World / Science & Health

Indonesia's rainforest fires surge, stoking global warming fears

AFP-JIJI, AP

Fires in Indonesia’s rainforests have jumped sharply, satellite data show, spreading smog across Southeast Asia and adding to concerns about how the rise in wildfire outbreaks worldwide is affecting global warming.

Illegal blazes to clear land for agricultural plantations have been raging on Sumatra and Borneo islands, with Indonesia deploying water-bombing helicopters and thousands of security forces to tackle them.

Indonesia’s outbreak is just the latest — huge blazes have torn through the Amazon rainforest in South America while fires are sweeping across eastern Australia in an unusually ferocious and early start to the continent’s wildfire season.

Indonesia’s forest fires are an annual problem that has been worsened this year by particularly dry weather. In recent days the fires have sent toxic smog floating over Malaysia, triggering a diplomatic row.

The number of “hot spots” — areas of intense heat detected by satellite that indicate a high chance of fire — jumped sharply in Indonesia on Wednesday, according to the Singapore-based ASEAN Specialised Meteorological Centre.

There were 1,619 hot spots detected on the Indonesian parts of Borneo and Sumatra on Thursday, up from 861 a day earlier, according to a tally from the center, which monitors forest fires and smog outbreaks.

In hard-hit Riau province on Sumatra, firefighters were battling around the clock through charred forests as they sought to extinguish blazes causing thick white smog, reporters said.

The provincial capital Pekanbaru was blanketed in dense smoke, leaving the sky dark even at midday. Residents sought to go about their daily lives as usual, with many wearing only rudimentary face masks.

Hundreds of people held a mass prayer for rain in the city on Friday. Around 1,000 residents — many dressed in white Muslim robes with rudimentary face masks — held a prayer in an open field as an acrid fog drifted around them.

“I’m praying so that the rain will come immediately and this smog will be gone soon,” said retired 57-year-old civil servant Rahmad, who goes by one name. “It’s been really bad for the past month — I can’t breathe if I don’t wear a mask. Some of my neighbors have gotten really sick.”

Authorities closed the city’s main airport on Friday due to poor visibility caused by the smoke. Airport official Yogi Prasetyo said some flights managed to land before noon but many airlines postponed flights due to the fluctuating visibility, which at times was just 300 meters.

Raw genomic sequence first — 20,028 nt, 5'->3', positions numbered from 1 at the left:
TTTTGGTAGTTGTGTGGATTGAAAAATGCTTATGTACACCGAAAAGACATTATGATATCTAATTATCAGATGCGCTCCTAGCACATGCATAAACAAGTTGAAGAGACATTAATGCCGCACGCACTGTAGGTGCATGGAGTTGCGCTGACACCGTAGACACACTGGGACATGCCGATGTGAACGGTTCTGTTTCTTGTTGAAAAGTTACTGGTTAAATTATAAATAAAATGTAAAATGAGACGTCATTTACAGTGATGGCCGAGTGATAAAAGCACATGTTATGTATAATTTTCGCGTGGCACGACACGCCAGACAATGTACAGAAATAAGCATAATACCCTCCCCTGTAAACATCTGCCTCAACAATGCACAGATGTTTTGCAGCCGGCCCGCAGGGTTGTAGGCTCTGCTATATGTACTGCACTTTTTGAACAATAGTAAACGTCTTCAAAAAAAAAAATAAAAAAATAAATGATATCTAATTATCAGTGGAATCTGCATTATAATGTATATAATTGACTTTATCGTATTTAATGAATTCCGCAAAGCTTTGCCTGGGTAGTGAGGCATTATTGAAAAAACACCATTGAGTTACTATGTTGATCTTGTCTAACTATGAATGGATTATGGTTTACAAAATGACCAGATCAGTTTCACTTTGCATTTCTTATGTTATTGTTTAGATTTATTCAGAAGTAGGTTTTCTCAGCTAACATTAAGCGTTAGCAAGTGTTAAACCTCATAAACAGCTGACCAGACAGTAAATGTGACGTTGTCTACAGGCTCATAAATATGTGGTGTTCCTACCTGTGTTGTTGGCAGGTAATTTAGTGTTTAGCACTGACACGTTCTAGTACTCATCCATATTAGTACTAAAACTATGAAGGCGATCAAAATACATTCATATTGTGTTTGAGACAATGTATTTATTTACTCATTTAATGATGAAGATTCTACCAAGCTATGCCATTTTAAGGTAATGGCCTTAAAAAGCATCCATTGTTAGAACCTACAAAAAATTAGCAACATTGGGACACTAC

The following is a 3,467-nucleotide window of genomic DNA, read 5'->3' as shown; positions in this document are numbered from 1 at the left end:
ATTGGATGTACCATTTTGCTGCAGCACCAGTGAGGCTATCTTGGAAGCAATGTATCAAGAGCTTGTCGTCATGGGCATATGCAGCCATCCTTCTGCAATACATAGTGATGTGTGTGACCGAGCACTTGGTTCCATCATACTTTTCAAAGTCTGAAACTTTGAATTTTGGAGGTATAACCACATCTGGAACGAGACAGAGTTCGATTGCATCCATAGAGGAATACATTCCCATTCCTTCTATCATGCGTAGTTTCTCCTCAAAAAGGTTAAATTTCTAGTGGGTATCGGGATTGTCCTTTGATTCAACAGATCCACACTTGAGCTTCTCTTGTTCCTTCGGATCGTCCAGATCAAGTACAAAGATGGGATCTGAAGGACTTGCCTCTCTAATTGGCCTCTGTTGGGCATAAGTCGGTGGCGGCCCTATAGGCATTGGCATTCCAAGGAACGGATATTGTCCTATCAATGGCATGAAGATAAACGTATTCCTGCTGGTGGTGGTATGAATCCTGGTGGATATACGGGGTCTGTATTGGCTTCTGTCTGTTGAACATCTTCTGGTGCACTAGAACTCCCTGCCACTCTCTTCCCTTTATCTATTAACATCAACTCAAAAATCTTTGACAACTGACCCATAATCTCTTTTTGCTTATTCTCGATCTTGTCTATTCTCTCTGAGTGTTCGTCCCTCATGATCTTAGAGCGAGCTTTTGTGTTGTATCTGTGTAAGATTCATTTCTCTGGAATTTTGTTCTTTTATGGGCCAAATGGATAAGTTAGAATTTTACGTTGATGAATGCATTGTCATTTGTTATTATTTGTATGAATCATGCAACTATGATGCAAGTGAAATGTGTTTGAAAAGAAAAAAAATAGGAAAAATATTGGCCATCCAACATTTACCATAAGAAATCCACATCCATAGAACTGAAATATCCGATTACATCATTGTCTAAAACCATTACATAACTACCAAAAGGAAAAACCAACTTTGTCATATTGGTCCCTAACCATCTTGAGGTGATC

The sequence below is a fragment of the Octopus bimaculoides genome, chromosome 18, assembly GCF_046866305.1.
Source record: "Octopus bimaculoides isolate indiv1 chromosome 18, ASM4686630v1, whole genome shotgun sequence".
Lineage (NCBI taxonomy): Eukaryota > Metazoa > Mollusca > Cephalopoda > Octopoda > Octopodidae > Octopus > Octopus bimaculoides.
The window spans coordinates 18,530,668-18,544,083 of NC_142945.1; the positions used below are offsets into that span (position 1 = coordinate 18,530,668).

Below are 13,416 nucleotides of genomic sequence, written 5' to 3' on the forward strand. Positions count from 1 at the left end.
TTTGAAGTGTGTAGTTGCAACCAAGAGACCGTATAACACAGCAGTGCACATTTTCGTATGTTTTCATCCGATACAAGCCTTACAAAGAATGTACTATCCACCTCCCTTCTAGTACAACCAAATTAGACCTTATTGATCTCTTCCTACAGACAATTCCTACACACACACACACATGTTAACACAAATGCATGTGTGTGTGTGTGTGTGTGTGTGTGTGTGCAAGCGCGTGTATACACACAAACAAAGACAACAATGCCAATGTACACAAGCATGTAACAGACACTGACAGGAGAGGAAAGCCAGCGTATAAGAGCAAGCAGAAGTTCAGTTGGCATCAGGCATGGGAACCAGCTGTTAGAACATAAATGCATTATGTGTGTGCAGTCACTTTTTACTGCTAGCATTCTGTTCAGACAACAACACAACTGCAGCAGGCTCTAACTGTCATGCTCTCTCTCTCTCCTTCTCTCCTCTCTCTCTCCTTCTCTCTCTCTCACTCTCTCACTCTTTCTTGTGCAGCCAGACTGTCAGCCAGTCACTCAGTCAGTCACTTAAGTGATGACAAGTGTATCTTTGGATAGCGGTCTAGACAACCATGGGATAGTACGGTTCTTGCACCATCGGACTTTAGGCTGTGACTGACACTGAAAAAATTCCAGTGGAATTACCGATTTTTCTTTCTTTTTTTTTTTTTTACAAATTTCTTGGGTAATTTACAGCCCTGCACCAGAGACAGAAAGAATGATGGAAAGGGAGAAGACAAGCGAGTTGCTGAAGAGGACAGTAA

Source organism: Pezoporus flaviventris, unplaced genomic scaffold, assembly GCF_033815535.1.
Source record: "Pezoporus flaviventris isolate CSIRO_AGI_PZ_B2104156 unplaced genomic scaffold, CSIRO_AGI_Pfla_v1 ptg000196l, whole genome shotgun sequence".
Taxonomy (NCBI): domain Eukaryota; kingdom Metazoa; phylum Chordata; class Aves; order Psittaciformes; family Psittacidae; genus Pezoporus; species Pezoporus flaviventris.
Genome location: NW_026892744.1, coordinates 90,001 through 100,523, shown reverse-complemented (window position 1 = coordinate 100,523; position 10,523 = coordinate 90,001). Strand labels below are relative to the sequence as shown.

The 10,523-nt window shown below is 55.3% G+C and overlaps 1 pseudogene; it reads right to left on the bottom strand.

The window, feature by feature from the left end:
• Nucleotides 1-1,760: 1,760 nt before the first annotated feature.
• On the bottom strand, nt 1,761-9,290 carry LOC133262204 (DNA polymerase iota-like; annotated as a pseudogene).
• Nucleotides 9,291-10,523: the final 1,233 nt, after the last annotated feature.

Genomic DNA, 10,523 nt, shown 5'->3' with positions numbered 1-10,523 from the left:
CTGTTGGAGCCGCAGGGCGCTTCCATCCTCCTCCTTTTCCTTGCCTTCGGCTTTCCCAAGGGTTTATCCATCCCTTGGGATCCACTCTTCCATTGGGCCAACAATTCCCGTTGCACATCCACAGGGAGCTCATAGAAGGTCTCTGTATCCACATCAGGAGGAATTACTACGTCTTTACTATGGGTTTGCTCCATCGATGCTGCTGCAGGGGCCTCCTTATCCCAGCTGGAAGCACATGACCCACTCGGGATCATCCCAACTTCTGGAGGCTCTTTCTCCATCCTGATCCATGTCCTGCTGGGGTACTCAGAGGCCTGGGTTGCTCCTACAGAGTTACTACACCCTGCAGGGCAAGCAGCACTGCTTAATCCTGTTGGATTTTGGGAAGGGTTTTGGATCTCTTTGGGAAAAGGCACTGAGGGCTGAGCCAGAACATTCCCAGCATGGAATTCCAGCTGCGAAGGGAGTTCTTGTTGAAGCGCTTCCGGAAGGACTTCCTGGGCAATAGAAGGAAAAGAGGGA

Kiki Taufik, a forests campaigner with Greenpeace in Indonesia, said there has been little rain in the past fortnight, particularly on Indonesian Borneo, which saw the sharpest increase in hot spots.

Borneo is shared between Indonesia, Malaysia and Brunei.

Taufik saw similarities between the blazes in Indonesia and those in the Amazon, where farmers also start fires to clear land for agriculture.

“This should remind people we are facing a climate crisis,” he said of the multiple fires worldwide.

“Industries are looking to expand plantations using fires.”

And he warned Indonesia’s blazes would add to the sprawling archipelago’s climate-damaging emissions, already among the highest in the world. In 2015 Indonesia suffered its worst forest fires in about two decades, which dramatically increased its greenhouse gas emissions.

Diplomatic tensions were also rising as Malaysian Environment Minister Yeo Bee Yin accused her Indonesian counterpart of being “in denial” after Jakarta insisted fires in Malaysia had caused the smog there.

“Let the data speak for itself,” she said in a Facebook post, indicating figures from the ASEAN center, which showed only a handful of hot spots in Malaysia compared with hundreds in Indonesia.

Malaysian Prime Minister Mahathir Mohamad will write to Indonesian President Joko “Jokowi” Widodo to raise concerns about the haze, she said.

Indonesian Environment Minister Siti Nurbaya Bakar hit back Wednesday, saying that “hot spots are not only found in Indonesia, but also in Sarawak (on Malaysian Borneo) and peninsular Malaysia.”

“We are not standing idly by,” she added.

Indonesian personnel have been struggling to tame the blazes as many are burning underground in carbon-rich peat, which has been cleared across vast areas of the country for plantations. After cleared and drained of water, peat is highly combustible and hard to extinguish once ablaze.

There have been some outbreaks in the Malaysian part of Borneo. Drone footage taken in the area showed smoke rising from charcoal gray patches of smoldering earth, surrounded by pristine forest.

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